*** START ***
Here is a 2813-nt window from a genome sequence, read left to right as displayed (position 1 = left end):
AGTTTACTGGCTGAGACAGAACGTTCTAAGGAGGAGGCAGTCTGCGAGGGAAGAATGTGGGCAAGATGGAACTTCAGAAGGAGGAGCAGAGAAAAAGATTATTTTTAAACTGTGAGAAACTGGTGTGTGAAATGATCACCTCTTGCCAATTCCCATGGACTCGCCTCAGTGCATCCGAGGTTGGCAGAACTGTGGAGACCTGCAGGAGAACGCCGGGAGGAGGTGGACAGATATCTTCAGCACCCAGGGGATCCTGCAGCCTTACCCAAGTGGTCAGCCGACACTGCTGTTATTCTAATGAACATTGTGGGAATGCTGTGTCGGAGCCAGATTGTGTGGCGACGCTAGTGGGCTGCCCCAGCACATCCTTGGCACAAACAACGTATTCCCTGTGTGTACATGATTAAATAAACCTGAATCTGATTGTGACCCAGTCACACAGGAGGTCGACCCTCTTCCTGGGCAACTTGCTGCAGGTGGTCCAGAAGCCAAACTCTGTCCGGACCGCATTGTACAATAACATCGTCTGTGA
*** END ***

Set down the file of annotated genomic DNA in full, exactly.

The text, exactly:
Here is a 2813-nt window from a genome sequence, read left to right as displayed (position 1 = left end):
AGTTTACTGGCTGAGACAGAACGTTCTAAGGAGGAGGCAGTCTGCGAGGGAAGAATGTGGGCAAGATGGAACTTCAGAAGGAGGAGCAGAGAAAAAGATTATTTTTAAACTGTGAGAAACTGGTGTGTGAAATGATCACCTCTTGCCAATTCCCATGGACTCGCCTCAGTGCATCCGAGGTTGGCAGAACTGTGGAGACCTGCAGGAGAACGCCGGGAGGAGGTGGACAGATATCTTCAGCACCCAGGGGATCCTGCAGCCTTACCCAAGTGGTCAGCCGACACTGCTGTTATTCTAATGAACATTGTGGGAATGCTGTGTCGGAGCCAGATTGTGTGGCGACGCTAGTGGGCTGCCCCAGCACATCCTTGGCACAAACAACGTATTCCCTGTGTGTACATGATTAAATAAACCTGAATCTGATTGTGACCCAGTCACACAGGAGGTCGACCCTCTTCCTGGGCAACTTGCTGCAGGTGGTCCAGAAGCCAAACTCTGTCCGGACCGCATTGTACAATAACATCGTCTGTGA